Tool Release: Magisk Module – Conscrypt Trust User Certs
Android 14 introduced a new feature which allows to remotely install CA certificates. This change implies that instead of using the
/system/etc/security/cacerts directory to check the trusted CA’s, this new feature uses the
com.android.conscrypt APEX module, and reads the certificates from the directory
Inspired by this blog post by Tim Perry, I decided to create a Magisk module that would automate the work required to intercept traffic on Android 14 with tooling such as Burp Suite, and that uses the installed user certificates in a similar fashion as the MagiskTrustUserCerts module does.
This Magisk module makes all installed user CA’s part of the Conscrypt APEX module’s CA certificates, so that they will automatically be used when building the trust chain on Android 14.
The Magisk module is available for download from https://github.com/nccgroup/ConscryptTrustUserCerts
Note: It should be noted that if an application has implemented SSL Pinning, it would not be possible to intercept the HTTPS traffic.
APEX: A quick overview
The Android Pony EXpress (APEX) container format was introduced in Android 10 and it is used in the install flow for lower-level system modules. This format facilitates the updates of system components that do not fit into the standard Android application model. Some example components are native services and libraries, hardware abstraction layers (HALs), runtime (ART), and class libraries.
With the introduction of APEX, system libraries in Android can be updated individually like Android apps. The main benefit of this is that system components can be individually updated via the Android Package Manager instead of having to wait for a full system update.
What is Conscrypt?
The Conscrypt module (
com.android.conscrypt) is distributed as an APEX file and it is used as a Java Security Provider. On Android 14, an updatable root trust store has been introduced within Conscrypt. This allows for faster CA updates allowing to revoke trust of problematic or failing CAs on all Android 14 devices.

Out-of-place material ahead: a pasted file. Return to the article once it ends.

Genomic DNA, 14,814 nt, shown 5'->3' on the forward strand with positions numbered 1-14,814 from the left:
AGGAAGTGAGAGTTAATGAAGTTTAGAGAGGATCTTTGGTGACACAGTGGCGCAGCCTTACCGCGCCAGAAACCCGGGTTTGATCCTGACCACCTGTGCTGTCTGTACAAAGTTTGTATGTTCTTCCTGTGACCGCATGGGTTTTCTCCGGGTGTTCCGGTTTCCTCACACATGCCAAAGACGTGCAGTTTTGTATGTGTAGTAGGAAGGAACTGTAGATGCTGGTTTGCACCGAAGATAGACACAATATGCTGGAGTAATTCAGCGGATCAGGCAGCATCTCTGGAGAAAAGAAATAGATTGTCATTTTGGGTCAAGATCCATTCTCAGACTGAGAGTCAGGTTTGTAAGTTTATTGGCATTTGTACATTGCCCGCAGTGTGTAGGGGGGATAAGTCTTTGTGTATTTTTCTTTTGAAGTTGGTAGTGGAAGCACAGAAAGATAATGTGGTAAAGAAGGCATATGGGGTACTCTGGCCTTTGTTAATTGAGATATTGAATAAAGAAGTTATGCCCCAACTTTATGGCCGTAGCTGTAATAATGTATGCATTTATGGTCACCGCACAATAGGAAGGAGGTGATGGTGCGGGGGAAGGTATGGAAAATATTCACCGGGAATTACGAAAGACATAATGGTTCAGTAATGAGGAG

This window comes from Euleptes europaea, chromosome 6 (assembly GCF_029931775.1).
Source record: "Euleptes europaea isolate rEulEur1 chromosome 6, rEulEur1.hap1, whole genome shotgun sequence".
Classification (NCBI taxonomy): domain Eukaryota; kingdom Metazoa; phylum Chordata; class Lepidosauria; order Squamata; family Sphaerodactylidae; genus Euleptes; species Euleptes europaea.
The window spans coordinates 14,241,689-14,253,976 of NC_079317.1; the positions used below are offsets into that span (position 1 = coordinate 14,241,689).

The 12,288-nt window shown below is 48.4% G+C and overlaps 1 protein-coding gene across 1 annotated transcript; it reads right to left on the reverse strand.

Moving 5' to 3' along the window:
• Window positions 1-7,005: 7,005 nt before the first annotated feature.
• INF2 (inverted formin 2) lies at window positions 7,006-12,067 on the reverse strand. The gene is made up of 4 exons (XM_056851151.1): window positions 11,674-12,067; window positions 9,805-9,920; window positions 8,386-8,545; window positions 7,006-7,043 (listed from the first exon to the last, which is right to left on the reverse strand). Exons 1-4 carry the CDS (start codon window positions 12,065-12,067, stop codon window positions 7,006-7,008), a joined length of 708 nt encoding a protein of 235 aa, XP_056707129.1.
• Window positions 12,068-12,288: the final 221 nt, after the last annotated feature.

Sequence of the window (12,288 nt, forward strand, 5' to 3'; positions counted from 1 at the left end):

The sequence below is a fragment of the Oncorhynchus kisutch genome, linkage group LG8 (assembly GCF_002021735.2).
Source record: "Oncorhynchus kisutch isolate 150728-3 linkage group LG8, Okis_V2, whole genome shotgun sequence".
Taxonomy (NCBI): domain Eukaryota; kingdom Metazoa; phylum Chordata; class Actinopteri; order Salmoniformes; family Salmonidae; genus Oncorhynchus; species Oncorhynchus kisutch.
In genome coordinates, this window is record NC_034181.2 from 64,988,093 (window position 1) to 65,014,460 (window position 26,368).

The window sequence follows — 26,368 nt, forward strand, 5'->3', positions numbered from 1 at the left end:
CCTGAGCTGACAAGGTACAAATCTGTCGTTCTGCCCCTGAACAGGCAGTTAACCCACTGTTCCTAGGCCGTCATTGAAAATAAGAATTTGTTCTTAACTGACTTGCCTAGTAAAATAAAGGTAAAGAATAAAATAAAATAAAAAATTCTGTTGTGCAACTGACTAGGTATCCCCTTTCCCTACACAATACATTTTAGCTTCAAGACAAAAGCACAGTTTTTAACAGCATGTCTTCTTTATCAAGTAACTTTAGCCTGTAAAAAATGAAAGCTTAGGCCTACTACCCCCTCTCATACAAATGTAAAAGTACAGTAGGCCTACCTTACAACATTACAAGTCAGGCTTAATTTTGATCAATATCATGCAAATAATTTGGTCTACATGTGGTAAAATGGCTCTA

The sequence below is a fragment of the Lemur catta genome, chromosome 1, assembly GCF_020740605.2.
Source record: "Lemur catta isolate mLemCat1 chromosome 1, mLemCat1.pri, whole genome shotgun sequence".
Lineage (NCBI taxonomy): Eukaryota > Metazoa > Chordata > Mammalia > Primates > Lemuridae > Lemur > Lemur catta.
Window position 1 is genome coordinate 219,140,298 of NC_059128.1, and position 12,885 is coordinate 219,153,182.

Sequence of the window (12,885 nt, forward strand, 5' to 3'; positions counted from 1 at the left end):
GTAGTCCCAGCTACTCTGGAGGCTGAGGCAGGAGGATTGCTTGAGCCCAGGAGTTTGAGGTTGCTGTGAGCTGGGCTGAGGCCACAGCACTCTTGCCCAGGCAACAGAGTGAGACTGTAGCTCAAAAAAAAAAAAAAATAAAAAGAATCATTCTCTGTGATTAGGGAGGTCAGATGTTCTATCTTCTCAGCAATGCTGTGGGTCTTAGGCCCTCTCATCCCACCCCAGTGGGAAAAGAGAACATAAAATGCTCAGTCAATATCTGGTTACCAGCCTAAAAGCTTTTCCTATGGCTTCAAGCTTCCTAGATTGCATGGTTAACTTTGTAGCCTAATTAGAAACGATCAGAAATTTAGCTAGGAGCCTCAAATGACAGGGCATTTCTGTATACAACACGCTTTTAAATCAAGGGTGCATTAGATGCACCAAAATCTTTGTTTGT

Creating the Magisk module
The script that appears on Tim Perry’s blog post was used as the template for the module, but some modifications were required in order to use it as a Magisk module.
In Magisk, boot scripts can be run in 2 different modes: post-fs-data and late_start service mode. As it was required that the Zygote process was started, the boot script was set to be run in the late_start service mode.
To ensure that the boot process was completed before we mounted our CA certificates over the Conscrypt directory inside Zygote’s mount namespace, the system property
sys.boot_completed was used to check that the process finished, as it is set to 1 once the whole boot process is completed.
The following piece of code was added at the beginning of the script:
while [ "$(getprop sys.boot_completed)" != 1 ]; do /system/bin/sleep 1s done
The script was also modified in order to use the user installed CA’s with the following code:
cp /data/misc/user/0/cacerts-added/* /data/local/tmp/tmp-ca-copy/
Once we had done the prior modifications, we had a functional Magisk module to intercept HTTPS traffic on Android 14.
Daniel Romero for his support throughout the research process.